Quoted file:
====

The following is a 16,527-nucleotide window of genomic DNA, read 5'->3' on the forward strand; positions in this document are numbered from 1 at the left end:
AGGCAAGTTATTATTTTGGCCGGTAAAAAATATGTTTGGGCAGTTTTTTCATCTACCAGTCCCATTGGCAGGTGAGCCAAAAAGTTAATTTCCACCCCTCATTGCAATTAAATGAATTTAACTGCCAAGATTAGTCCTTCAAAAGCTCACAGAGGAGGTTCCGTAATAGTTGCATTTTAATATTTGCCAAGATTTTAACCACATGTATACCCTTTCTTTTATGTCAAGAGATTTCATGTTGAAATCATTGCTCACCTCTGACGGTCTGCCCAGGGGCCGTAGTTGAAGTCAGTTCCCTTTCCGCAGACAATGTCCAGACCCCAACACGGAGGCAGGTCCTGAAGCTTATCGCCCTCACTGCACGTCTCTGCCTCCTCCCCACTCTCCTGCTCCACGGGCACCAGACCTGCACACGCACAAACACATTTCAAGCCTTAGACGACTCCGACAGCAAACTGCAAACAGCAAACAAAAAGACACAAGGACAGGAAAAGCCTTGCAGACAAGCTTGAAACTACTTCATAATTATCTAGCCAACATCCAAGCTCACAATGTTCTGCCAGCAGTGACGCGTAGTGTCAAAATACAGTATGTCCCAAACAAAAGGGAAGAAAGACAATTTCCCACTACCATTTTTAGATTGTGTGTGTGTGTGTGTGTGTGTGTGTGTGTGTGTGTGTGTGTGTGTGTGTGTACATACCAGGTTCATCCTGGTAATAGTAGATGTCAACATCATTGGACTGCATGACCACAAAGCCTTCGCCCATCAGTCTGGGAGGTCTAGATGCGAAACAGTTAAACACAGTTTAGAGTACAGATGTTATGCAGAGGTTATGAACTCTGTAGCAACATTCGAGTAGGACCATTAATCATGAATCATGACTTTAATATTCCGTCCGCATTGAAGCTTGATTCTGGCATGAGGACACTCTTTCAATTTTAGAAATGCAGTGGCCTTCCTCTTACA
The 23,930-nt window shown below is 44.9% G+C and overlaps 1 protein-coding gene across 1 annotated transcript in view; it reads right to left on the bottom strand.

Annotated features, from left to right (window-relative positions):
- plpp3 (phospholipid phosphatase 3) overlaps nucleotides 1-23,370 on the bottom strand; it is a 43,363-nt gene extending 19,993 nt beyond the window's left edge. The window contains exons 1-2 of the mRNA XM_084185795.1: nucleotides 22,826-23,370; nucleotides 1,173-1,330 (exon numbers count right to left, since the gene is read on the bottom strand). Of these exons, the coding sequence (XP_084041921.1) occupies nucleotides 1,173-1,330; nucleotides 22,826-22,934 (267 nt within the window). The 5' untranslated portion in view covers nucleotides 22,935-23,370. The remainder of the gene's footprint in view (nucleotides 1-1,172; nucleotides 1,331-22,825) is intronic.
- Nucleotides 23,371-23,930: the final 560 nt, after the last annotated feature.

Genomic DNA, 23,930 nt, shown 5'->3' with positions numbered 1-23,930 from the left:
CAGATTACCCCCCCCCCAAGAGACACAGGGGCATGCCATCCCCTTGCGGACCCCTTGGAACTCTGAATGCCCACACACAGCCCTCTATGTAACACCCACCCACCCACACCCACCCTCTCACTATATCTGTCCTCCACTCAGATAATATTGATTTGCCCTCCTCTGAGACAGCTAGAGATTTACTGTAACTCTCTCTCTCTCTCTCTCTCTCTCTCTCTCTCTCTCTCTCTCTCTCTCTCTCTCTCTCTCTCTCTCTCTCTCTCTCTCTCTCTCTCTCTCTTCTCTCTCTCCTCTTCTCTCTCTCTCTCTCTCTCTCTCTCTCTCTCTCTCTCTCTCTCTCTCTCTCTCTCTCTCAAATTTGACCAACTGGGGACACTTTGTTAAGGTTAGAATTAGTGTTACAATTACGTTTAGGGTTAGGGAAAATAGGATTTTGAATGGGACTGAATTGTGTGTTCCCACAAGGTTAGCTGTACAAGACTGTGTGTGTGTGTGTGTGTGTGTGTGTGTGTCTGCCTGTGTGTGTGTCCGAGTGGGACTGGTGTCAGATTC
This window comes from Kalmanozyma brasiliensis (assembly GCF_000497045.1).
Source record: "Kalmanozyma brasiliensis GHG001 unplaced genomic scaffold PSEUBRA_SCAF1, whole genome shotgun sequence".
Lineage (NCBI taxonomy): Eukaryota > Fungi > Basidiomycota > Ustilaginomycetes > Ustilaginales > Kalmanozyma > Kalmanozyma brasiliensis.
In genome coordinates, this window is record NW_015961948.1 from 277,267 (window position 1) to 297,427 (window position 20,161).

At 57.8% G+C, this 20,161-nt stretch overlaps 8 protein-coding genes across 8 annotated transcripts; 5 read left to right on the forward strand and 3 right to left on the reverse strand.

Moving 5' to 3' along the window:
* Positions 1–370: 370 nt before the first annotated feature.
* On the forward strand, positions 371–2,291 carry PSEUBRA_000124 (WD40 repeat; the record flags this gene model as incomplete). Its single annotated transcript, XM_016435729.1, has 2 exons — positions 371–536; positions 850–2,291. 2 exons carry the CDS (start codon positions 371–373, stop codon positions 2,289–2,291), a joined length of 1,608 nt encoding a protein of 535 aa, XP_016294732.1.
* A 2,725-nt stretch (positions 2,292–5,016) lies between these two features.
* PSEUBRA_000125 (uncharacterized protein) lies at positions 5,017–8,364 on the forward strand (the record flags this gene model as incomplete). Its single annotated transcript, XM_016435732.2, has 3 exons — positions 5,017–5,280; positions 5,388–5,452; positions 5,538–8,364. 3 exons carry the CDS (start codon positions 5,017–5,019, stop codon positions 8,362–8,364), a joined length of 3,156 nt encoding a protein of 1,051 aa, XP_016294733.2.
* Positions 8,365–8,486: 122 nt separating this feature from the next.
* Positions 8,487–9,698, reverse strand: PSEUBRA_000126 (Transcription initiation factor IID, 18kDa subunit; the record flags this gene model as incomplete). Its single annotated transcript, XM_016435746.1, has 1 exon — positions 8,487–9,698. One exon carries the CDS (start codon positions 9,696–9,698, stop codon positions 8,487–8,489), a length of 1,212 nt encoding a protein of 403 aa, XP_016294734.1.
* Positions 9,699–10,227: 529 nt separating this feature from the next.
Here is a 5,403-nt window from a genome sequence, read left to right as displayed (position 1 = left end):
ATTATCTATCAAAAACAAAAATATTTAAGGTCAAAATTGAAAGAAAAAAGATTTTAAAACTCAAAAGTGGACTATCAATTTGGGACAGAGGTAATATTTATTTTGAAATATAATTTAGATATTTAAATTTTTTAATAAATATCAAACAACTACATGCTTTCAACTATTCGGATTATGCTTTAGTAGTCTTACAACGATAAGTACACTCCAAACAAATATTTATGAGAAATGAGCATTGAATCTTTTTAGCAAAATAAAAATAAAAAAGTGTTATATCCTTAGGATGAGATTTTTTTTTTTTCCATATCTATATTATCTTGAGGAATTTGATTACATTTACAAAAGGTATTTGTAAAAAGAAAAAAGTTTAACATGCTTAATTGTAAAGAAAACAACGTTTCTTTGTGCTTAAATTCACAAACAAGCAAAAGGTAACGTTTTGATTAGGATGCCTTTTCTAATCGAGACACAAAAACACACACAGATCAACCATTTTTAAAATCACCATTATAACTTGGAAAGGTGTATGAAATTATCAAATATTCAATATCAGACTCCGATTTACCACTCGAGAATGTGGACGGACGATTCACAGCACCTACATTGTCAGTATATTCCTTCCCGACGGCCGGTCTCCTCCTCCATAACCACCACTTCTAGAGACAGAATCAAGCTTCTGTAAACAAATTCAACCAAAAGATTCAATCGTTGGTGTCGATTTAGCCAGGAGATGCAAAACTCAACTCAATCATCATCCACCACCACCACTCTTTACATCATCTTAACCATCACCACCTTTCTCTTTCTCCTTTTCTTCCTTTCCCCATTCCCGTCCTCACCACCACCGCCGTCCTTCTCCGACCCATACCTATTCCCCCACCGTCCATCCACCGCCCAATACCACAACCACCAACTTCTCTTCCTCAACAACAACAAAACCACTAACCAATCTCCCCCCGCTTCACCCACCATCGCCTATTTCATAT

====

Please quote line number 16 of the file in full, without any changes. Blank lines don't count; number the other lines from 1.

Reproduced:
* On the forward strand, positions 371–2,291 carry PSEUBRA_000124 (WD40 repeat; the record flags this gene model as incomplete). Its single annotated transcript, XM_016435729.1, has 2 exons — positions 371–536; positions 850–2,291. 2 exons carry the CDS (start codon positions 371–373, stop codon positions 2,289–2,291), a joined length of 1,608 nt encoding a protein of 535 aa, XP_016294732.1.